Osage Orange

Walking along the path in the Botanic Garden that runs more or less parallel to Trumpington Road, we came across dozens and dozens of what looked like yellow-green balls beneath two trees. They looked like versions of yellow tennis balls, only much bigger. The biggest we probably about 20cm (8inches) in diameter.

How hadn’t we seen them before when they were on the trees? How could we have failed to see them?

Mark pulled one apart and we could see they didn’t have a peel or a shell. Rather they were self-contained versions of something like a cauliflower, with the stalks reaching into the middle of the ball, and the surface tightly packed.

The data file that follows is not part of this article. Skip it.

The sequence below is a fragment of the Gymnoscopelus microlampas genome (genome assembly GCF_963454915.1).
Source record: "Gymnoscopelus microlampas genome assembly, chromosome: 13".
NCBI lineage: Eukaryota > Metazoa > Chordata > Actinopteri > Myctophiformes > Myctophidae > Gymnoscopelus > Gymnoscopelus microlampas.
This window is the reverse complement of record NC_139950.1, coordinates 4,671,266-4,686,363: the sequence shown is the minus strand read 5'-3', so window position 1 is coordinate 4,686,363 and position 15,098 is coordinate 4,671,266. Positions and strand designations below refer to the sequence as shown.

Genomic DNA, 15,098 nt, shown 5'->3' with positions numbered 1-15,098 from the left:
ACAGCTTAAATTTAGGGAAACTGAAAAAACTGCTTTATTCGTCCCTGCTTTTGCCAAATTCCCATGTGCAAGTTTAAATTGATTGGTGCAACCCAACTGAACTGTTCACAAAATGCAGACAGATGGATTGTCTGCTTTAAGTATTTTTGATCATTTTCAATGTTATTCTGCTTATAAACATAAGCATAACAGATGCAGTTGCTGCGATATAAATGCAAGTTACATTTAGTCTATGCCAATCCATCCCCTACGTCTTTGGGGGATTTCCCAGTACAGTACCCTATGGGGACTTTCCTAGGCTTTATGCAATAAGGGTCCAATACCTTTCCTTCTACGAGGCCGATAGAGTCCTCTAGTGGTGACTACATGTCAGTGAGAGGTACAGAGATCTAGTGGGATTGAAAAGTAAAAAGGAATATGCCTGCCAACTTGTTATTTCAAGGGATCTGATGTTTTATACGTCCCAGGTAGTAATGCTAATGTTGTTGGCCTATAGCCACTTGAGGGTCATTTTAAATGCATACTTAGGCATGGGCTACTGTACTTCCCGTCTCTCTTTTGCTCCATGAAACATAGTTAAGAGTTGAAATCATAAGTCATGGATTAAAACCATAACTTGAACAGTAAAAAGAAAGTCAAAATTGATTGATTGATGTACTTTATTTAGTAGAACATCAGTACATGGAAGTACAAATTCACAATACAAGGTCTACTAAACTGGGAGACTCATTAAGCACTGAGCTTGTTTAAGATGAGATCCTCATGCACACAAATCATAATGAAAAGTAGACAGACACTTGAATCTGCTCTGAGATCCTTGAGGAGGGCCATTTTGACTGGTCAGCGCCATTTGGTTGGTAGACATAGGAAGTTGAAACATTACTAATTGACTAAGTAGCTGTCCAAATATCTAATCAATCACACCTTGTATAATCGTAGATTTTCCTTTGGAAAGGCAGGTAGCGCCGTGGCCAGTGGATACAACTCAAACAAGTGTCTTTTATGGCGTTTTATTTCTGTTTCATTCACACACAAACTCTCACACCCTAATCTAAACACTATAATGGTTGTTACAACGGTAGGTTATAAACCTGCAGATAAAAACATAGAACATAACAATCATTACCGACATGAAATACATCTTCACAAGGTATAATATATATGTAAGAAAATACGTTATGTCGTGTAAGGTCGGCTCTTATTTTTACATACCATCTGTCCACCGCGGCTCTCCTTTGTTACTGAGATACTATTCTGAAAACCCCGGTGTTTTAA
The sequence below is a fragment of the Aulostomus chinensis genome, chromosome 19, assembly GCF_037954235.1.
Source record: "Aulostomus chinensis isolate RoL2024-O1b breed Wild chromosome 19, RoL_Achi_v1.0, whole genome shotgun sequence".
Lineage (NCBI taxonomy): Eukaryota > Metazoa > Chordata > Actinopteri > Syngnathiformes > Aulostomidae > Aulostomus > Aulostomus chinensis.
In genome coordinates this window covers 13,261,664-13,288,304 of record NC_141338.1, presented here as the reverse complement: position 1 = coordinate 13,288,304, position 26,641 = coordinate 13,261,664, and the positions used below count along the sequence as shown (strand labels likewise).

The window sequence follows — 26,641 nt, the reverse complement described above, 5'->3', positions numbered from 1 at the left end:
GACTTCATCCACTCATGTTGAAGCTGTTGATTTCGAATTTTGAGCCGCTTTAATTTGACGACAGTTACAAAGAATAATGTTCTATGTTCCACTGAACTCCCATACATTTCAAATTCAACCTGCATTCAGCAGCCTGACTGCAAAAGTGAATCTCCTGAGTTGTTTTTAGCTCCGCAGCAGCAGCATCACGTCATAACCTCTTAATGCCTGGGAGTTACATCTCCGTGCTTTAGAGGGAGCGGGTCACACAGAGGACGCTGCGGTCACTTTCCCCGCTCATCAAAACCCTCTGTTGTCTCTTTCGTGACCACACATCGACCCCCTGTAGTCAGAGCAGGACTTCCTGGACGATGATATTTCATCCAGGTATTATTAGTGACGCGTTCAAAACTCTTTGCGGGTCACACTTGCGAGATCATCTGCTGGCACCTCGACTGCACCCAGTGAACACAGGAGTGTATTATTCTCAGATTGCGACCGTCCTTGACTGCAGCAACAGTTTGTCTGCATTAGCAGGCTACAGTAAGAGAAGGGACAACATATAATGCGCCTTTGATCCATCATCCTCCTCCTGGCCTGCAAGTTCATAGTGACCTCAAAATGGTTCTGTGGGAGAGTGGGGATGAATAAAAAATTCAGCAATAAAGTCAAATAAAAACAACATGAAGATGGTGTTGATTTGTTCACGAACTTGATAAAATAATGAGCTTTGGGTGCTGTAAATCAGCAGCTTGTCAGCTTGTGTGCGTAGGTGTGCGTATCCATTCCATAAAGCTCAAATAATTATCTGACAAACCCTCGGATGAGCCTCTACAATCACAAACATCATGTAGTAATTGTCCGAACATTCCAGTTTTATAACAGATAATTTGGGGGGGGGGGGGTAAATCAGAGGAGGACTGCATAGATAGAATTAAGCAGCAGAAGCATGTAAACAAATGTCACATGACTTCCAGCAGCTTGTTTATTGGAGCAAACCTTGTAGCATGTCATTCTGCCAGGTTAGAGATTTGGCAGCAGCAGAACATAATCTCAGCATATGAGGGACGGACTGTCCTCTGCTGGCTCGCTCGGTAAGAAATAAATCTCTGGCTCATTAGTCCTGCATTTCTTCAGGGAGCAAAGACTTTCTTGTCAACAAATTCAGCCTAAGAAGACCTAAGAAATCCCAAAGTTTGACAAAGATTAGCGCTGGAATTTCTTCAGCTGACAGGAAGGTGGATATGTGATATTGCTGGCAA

Maclura pomifera, commonly known as the Osage orange, horse apple, hedge, or hedge apple tree, is a small deciduous tree with these fruiting bodies. The fruit are inedible to humans and more or less inedible to animals save for black-tailed deer in Texas and fox squirrels in the Midwest. The belief is that they were once the food of a species of animal that is now long extinct.

Their range is in a fairly narrow area of the South West United States.